Conclusions

Older age, the absence of diarrhea, leukopenia, thrombocytopenia, and normal ESR is helpful clinical characteristics and laboratory parameters in discriminating dengue from other causes of febrile illness. Two of these variables will yield a sensitivity of 91.4% and a specificity of 87.5%. These variables can help clinicians discriminate dengue from other febrile illnesses, thus helping clinicians detect dengue earlier.

Availability of data and materials

Not applicable.

Abbreviations

AST:

Aspartate aminotransferase

AUC:

Area under the curve

DHF:

Dengue hemorrhagic patients

ESR:

Erythrocyte sedimentation rate

HIV/AIDS:

Human immunodeficiency virus/acquired immunodeficiency syndrome

ICD 10:

International Classification of Diseases 10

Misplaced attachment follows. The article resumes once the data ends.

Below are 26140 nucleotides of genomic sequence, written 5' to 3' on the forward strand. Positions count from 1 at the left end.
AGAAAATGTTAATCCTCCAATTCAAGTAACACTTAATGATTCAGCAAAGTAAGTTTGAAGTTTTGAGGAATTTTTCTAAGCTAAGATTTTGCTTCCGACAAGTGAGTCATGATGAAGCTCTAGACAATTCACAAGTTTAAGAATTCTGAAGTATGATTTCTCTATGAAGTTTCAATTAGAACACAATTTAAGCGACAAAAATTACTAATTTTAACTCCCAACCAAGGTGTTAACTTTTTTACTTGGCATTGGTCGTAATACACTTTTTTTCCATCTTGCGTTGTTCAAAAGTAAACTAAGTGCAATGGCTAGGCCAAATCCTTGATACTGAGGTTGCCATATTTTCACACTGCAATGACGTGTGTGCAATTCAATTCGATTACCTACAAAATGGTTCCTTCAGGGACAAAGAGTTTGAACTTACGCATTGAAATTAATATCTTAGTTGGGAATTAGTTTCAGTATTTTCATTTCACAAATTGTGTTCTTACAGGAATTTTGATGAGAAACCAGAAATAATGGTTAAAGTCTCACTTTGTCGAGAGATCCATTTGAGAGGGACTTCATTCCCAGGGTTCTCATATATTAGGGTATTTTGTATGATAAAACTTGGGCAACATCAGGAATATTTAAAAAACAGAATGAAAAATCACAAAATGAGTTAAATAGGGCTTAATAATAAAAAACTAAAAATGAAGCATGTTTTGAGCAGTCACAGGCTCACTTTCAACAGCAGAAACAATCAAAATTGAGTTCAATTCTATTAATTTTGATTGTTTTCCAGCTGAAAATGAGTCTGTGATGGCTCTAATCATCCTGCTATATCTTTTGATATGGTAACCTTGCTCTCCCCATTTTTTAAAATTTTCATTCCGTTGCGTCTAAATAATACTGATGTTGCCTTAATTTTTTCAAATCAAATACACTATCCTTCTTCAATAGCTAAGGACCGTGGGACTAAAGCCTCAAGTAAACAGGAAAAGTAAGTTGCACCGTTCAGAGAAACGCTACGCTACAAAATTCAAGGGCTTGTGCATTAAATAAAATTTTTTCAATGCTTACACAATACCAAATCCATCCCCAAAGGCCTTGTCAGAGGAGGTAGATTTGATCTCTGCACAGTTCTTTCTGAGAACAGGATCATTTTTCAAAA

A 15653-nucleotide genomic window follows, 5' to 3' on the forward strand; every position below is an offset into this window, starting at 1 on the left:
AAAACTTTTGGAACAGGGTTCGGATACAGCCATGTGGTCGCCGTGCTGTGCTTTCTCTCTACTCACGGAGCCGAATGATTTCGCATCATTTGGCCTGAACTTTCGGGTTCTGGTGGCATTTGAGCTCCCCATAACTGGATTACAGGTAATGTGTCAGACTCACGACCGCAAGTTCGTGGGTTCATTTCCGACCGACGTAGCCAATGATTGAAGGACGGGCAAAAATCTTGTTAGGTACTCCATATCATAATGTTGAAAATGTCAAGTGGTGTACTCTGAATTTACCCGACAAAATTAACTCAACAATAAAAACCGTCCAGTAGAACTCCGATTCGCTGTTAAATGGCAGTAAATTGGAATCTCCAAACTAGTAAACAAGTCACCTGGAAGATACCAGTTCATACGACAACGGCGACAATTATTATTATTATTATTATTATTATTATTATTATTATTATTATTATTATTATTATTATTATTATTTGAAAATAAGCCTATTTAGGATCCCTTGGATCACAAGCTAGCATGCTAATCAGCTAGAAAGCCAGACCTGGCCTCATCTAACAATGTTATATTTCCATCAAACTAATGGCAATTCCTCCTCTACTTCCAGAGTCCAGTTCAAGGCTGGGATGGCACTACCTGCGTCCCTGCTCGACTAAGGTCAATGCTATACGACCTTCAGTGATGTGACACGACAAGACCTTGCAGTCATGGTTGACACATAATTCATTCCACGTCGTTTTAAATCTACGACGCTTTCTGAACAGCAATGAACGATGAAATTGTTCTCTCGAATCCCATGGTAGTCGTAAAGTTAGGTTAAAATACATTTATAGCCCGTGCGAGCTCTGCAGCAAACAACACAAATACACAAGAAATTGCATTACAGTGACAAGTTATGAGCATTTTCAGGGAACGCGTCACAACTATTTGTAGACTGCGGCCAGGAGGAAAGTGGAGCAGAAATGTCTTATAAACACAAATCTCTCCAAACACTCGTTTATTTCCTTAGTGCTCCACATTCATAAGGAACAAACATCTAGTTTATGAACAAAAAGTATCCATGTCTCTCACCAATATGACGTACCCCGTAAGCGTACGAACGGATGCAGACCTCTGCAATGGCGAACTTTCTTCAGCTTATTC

NLR:

Neutrophil to lymphocyte ratio

RCO:

Receiver operating characteristic

sALT:

Serum alanine aminotransferase

WBC:

White blood cell

WHO:

World Health Organization

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Authors

Contributions

AJ, GSO, and CLB participated in study conception and design. CLB, FM, MPM, RSH, SC, and GSO participated in data collection. CLB and GSO participated in the analysis interpretation of results. AJ, CLB, FM, MPM, RSH, SC, and GSO wrote the original draft. The authors read and approved the final manuscript.

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Correspondence to Charista Lydia Budiputri.

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Universitas Pelita Harapan Ethics Committee has approved this study with an ethical clearance number 164/K-LKJ/ETIK/XII/2020.

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Juliansen, A., Budiputri, C.L., Meliani, F. et al. Clinical characteristics and laboratory parameters in differentiating dengue from other acute febrile illnesses. Egypt Pediatric Association Gaz 70, 52 (2022). https://doi.org/10.1186/s43054-022-00146-7

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Keywords

  • Dengue fever
  • Acute febrile illness
  • Clinical characteristics
  • Pediatrics